I found the man I wanted to marry after ten years of searching. At that time, I was less interested in the dress and more interested in how to have a good marriage. Though I trusted Musa, my fiance (now husband), I hadn’t known him for too long. We talked for nine months before our nikah (Arabic term for wedding ceremony, which means conjunction or uniting) and had our reception three months later. While going through my party checklist, I began to focus on what Musa and I could do to develop a strong, open relationship and what practical actions to take so we both felt secure. Since we had limited time, we did our best to accelerate our preparation without sacrificing what was important. I discovered a lot in that process, which I’d like to share here, with the hope of generating a dialogue on premarital planning. I’ve segmented my experience into three parts: why I got STD tested as a virgin, the road to my prenuptial agreement, and how I married my husband by reading a self-help book. I write this not as an expert, researcher, or advice columnist, but as a person who was ready to love in the most honest and open way and wanted to learn how.
The account I share here is mine alone, and I know we all have our own unique experiences. In that vein, I’d love to keep the conversation going and hear from you on your own wedding preparation, or thoughts you may have on the process.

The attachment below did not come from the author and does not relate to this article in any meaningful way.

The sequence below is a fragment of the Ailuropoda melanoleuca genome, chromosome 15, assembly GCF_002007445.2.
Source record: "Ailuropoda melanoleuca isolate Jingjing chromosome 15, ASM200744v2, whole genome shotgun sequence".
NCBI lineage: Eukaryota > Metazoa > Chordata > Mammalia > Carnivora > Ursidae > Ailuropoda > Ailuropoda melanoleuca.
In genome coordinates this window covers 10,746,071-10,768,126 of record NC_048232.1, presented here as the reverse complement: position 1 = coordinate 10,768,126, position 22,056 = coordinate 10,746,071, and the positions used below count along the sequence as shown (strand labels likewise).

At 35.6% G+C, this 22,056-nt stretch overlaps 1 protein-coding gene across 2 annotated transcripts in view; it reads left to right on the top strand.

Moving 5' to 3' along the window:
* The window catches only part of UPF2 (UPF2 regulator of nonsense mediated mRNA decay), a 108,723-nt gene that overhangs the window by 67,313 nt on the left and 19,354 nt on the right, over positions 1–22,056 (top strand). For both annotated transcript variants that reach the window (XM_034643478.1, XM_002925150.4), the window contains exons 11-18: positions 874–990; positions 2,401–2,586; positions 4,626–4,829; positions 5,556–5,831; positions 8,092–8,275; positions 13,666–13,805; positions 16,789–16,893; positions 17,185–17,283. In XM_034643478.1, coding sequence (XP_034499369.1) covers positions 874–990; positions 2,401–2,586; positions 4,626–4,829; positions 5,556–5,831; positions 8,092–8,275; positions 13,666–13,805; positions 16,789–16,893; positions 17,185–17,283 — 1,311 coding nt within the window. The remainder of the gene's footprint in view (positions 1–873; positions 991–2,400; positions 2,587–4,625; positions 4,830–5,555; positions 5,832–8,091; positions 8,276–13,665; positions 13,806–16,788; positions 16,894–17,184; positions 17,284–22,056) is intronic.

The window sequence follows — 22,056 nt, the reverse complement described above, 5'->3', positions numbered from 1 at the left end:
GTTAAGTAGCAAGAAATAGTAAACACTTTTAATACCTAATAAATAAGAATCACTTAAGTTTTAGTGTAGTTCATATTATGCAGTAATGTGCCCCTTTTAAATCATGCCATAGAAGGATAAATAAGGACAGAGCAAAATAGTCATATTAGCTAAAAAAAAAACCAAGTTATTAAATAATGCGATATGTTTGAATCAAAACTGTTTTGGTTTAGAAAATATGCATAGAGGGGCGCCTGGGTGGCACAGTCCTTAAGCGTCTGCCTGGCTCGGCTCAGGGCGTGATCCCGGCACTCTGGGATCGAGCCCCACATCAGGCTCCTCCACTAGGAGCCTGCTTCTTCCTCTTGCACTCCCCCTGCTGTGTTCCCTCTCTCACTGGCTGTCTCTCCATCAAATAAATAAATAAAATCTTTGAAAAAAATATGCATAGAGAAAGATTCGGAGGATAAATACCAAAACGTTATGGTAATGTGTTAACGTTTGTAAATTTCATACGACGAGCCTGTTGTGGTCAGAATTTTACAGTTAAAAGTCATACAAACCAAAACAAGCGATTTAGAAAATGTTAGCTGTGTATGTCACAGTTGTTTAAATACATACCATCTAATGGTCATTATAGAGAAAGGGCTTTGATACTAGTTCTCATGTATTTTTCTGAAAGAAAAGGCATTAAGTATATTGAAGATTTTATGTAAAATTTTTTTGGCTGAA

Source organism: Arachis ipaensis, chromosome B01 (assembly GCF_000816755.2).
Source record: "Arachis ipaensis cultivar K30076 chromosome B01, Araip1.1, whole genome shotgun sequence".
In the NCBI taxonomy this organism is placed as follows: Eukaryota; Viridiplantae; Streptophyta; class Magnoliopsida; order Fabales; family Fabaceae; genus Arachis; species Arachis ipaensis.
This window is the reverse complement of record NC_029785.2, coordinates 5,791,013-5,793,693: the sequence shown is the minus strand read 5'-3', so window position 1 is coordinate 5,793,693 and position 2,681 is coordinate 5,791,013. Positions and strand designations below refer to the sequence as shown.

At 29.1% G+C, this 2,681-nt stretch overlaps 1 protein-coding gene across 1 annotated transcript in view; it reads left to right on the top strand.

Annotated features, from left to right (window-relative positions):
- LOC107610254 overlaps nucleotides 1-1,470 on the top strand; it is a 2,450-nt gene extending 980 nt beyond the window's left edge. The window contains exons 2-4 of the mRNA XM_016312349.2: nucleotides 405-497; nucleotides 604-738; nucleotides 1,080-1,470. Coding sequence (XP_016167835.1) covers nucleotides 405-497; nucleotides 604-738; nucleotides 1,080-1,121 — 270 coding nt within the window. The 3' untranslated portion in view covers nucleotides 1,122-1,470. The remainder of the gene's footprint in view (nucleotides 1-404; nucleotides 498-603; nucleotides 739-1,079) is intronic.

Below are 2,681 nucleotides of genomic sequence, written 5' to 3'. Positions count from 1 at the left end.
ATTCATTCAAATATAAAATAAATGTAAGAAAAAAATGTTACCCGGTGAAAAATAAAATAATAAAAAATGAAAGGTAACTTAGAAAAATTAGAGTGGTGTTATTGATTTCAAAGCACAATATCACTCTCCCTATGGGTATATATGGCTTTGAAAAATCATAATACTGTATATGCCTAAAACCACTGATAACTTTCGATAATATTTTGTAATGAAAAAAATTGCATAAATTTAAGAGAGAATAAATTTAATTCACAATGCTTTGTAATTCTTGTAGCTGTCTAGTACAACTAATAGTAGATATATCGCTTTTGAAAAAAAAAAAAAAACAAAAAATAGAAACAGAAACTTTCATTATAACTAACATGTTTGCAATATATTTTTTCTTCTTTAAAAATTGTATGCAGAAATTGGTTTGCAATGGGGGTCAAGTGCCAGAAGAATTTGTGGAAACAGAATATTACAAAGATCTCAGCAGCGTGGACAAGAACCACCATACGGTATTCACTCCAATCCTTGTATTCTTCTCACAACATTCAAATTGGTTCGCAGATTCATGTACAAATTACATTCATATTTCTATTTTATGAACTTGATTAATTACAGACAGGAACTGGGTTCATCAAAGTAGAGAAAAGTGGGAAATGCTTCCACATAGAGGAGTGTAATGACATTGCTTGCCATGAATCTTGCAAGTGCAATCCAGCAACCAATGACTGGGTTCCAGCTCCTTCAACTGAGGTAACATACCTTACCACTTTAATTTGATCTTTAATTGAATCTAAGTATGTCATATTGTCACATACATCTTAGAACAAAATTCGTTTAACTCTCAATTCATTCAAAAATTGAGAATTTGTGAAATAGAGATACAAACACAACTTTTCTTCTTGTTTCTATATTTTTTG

Part One: “Why I got STD tested as a virgin”
In my twenties at a girl’s night in, my Muslim friend was discussing getting STD tested. She had just gotten back her results, which were negative. Her fiance’s were the same. She hadn’t expected otherwise but was an advocate for normalizing the practice within the Muslim community and making it part of a couple’s wedding prep list.
Sex is not a typical mocktail conversation amongst Muslims, and the fact that my friend brought it up was an anomaly.
Growing up, anytime I wanted to talk about sex, the office was closed for business. In second grade, I got in trouble for singing in class the Salt-N-Pepa song with the lyrics “Let’s talk about sex baby, let’s talk about you and me.” When the teacher told my mom, she said: “Don’t sing that song.” “But why?” I asked. I loved that song. She wouldn’t answer.
In high school, I spent Friday nights at my mosque’s youth group where I learned “Don’t talk about your sex life with others. It’s private information between you and your spouse.” At 15, I had no interest in getting married, but it set the foundation that sex was a taboo subject, not to be addressed in the mosque. This notion was a double-edged sword. Since the Quran condemns premarital sex, if Muslims were engaging in it, they felt ashamed to bring it up. If they weren’t, there was no safe space for questions.
This bothered me. I wanted sex to be addressed openly in the Muslim community, from the perspective of biology, healthcare, emotion and most importantly, curiosity. I wanted every girl and boy (including myself) to have all the information they needed, like how to practice safe sex and learning about birth control options, before they had sex for the first time.